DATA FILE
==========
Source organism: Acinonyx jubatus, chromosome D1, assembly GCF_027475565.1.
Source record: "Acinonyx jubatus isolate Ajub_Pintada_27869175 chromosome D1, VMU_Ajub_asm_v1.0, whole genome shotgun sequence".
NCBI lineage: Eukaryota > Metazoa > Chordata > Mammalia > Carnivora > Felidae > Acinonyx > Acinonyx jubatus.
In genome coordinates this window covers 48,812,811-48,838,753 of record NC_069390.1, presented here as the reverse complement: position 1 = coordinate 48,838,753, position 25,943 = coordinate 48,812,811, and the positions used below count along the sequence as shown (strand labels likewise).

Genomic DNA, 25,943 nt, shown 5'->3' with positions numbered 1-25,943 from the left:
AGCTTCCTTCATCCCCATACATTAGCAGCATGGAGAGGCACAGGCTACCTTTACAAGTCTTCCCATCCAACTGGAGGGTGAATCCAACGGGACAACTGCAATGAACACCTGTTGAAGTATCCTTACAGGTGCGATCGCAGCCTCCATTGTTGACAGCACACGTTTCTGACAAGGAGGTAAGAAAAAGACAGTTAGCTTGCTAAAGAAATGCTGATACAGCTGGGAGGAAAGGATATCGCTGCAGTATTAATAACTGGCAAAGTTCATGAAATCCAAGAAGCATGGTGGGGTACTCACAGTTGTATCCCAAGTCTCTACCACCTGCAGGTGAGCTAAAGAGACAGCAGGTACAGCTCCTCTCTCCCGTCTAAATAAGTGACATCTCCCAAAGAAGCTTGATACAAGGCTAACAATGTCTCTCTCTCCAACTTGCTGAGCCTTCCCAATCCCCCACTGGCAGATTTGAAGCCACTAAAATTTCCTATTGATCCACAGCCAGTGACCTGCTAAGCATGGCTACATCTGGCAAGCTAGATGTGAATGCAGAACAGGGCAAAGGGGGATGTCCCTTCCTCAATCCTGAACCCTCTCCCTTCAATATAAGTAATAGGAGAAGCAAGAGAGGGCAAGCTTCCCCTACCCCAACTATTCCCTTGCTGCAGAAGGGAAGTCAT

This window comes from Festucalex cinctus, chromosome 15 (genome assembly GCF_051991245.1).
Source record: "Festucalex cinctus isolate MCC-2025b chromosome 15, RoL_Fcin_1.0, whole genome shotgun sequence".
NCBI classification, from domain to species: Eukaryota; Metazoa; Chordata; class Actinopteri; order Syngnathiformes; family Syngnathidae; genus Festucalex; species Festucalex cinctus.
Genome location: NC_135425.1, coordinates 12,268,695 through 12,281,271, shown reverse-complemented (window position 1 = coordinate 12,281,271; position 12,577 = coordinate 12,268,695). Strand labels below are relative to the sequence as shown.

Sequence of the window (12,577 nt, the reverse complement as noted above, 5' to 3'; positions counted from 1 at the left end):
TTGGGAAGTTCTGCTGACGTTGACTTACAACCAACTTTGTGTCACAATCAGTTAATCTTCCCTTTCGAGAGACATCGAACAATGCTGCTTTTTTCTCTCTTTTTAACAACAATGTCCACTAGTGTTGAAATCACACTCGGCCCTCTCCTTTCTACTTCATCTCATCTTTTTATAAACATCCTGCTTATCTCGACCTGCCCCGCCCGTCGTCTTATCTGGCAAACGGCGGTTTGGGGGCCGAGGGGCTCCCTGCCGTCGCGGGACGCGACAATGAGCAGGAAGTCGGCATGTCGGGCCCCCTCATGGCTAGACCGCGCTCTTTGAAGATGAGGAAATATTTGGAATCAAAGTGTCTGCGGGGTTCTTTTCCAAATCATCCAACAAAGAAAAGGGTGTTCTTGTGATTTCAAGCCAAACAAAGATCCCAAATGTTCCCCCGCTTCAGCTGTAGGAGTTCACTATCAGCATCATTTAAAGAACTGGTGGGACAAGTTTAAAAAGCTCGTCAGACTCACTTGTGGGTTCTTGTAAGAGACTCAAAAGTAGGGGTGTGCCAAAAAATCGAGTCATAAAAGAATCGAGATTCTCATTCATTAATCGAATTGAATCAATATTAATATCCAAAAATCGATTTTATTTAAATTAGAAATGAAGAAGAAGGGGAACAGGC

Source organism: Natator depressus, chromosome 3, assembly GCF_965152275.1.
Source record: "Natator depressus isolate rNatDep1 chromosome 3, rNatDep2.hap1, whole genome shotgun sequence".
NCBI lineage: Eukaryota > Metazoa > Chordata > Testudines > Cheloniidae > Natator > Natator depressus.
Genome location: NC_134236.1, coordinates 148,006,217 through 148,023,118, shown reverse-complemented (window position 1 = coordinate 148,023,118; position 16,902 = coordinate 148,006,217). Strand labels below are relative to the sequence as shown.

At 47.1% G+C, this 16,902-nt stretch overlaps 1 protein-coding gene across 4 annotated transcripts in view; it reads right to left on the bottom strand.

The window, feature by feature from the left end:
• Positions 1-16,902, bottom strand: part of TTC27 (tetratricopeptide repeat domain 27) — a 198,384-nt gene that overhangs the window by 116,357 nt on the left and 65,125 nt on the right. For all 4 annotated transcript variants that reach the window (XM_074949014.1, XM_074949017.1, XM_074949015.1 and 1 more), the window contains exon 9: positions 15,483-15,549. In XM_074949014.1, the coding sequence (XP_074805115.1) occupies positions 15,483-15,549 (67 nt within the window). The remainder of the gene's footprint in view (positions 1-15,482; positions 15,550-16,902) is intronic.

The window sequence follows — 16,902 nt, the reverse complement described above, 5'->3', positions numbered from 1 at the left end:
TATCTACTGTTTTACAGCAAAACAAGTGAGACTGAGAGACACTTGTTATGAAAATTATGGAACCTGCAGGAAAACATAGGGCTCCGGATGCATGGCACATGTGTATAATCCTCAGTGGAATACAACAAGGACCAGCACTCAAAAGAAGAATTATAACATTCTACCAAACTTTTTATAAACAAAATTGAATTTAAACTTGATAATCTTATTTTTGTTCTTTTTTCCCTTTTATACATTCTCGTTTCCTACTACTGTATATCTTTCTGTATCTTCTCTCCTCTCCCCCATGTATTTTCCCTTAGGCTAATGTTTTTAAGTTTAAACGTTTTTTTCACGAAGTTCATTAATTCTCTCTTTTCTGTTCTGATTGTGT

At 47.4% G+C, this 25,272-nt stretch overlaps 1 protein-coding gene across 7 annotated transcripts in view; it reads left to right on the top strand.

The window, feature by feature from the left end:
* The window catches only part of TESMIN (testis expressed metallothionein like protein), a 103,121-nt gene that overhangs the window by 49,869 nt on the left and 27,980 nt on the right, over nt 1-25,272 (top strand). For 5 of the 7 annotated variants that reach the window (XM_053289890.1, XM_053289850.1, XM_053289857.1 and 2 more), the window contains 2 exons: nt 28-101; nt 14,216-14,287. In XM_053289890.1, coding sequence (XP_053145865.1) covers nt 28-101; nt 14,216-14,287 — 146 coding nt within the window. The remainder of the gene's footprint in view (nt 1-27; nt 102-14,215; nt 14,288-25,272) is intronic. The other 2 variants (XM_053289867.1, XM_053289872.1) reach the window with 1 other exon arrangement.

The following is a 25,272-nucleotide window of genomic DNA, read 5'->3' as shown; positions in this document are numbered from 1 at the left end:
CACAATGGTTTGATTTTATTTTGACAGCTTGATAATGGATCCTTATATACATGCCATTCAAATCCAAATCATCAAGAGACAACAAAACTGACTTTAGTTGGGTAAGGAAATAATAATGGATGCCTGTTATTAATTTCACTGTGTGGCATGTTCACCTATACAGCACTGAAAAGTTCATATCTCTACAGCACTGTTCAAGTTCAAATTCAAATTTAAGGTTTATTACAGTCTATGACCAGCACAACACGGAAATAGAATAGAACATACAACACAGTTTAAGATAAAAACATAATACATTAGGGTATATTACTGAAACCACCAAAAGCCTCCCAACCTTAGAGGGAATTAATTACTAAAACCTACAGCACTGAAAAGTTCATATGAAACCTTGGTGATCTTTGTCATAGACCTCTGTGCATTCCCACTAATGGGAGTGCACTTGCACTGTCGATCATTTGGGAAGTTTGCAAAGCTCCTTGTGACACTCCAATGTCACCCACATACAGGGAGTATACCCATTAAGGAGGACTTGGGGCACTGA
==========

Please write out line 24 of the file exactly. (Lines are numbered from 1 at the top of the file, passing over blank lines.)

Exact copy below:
* The window catches only part of TESMIN (testis expressed metallothionein like protein), a 103,121-nt gene that overhangs the window by 49,869 nt on the left and 27,980 nt on the right, over nt 1-25,272 (top strand). For 5 of the 7 annotated variants that reach the window (XM_053289890.1, XM_053289850.1, XM_053289857.1 and 2 more), the window contains 2 exons: nt 28-101; nt 14,216-14,287. In XM_053289890.1, coding sequence (XP_053145865.1) covers nt 28-101; nt 14,216-14,287 — 146 coding nt within the window. The remainder of the gene's footprint in view (nt 1-27; nt 102-14,215; nt 14,288-25,272) is intronic. The other 2 variants (XM_053289867.1, XM_053289872.1) reach the window with 1 other exon arrangement.